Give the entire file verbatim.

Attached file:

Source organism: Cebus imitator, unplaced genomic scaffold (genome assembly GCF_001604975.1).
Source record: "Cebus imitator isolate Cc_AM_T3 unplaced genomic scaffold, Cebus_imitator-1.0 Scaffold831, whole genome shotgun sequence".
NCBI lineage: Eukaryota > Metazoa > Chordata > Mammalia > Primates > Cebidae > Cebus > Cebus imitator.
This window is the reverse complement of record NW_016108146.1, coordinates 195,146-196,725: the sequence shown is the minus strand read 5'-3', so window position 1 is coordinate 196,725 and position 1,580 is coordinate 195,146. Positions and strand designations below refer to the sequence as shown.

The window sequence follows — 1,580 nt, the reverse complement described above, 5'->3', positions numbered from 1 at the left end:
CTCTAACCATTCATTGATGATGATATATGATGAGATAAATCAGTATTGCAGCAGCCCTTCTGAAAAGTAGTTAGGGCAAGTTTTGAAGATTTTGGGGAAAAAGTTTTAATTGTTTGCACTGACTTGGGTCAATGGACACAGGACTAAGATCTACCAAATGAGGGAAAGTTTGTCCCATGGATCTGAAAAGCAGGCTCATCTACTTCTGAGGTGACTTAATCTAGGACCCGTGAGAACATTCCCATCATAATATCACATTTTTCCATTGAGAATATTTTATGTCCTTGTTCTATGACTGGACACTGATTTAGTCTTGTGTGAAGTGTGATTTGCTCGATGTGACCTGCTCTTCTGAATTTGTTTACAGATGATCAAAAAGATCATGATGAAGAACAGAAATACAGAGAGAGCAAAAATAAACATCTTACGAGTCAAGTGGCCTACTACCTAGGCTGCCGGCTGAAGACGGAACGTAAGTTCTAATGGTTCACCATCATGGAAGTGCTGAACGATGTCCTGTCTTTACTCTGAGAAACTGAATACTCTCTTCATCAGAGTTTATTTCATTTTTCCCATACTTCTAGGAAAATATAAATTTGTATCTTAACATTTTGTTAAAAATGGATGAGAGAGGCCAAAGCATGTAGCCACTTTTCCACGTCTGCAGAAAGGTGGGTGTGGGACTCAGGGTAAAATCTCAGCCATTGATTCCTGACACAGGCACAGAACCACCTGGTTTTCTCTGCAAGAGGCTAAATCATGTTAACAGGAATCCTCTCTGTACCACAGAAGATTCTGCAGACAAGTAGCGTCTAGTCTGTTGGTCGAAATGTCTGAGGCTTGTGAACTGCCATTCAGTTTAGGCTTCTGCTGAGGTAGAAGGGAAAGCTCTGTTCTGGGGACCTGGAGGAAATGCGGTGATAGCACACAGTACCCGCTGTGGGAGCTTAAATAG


Source organism: Cebus imitator, unplaced genomic scaffold (genome assembly GCF_001604975.1).
Source record: "Cebus imitator isolate Cc_AM_T3 unplaced genomic scaffold, Cebus_imitator-1.0 Scaffold831, whole genome shotgun sequence".
NCBI lineage: Eukaryota > Metazoa > Chordata > Mammalia > Primates > Cebidae > Cebus > Cebus imitator.
This window is the reverse complement of record NW_016108146.1, coordinates 195,146-196,725: the sequence shown is the minus strand read 5'-3', so window position 1 is coordinate 196,725 and position 1,580 is coordinate 195,146. Positions and strand designations below refer to the sequence as shown.

The window sequence follows — 1,580 nt, the reverse complement described above, 5'->3', positions numbered from 1 at the left end:
CTCTAACCATTCATTGATGATGATATATGATGAGATAAATCAGTATTGCAGCAGCCCTTCTGAAAAGTAGTTAGGGCAAGTTTTGAAGATTTTGGGGAAAAAGTTTTAATTGTTTGCACTGACTTGGGTCAATGGACACAGGACTAAGATCTACCAAATGAGGGAAAGTTTGTCCCATGGATCTGAAAAGCAGGCTCATCTACTTCTGAGGTGACTTAATCTAGGACCCGTGAGAACATTCCCATCATAATATCACATTTTTCCATTGAGAATATTTTATGTCCTTGTTCTATGACTGGACACTGATTTAGTCTTGTGTGAAGTGTGATTTGCTCGATGTGACCTGCTCTTCTGAATTTGTTTACAGATGATCAAAAAGATCATGATGAAGAACAGAAATACAGAGAGAGCAAAAATAAACATCTTACGAGTCAAGTGGCCTACTACCTAGGCTGCCGGCTGAAGACGGAACGTAAGTTCTAATGGTTCACCATCATGGAAGTGCTGAACGATGTCCTGTCTTTACTCTGAGAAACTGAATACTCTCTTCATCAGAGTTTATTTCATTTTTCCCATACTTCTAGGAAAATATAAATTTGTATCTTAACATTTTGTTAAAAATGGATGAGAGAGGCCAAAGCATGTAGCCACTTTTCCACGTCTGCAGAAAGGTGGGTGTGGGACTCAGGGTAAAATCTCAGCCATTGATTCCTGACACAGGCACAGAACCACCTGGTTTTCTCTGCAAGAGGCTAAATCATGTTAACAGGAATCCTCTCTGTACCACAGAAGATTCTGCAGACAAGTAGCGTCTAGTCTGTTGGTCGAAATGTCTGAGGCTTGTGAACTGCCATTCAGTTTAGGCTTCTGCTGAGGTAGAAGGGAAAGCTCTGTTCTGGGGACCTGGAGGAAATGCGGTGATAGCACACAGTACCCGCTGTGGGAGCTTAAATAG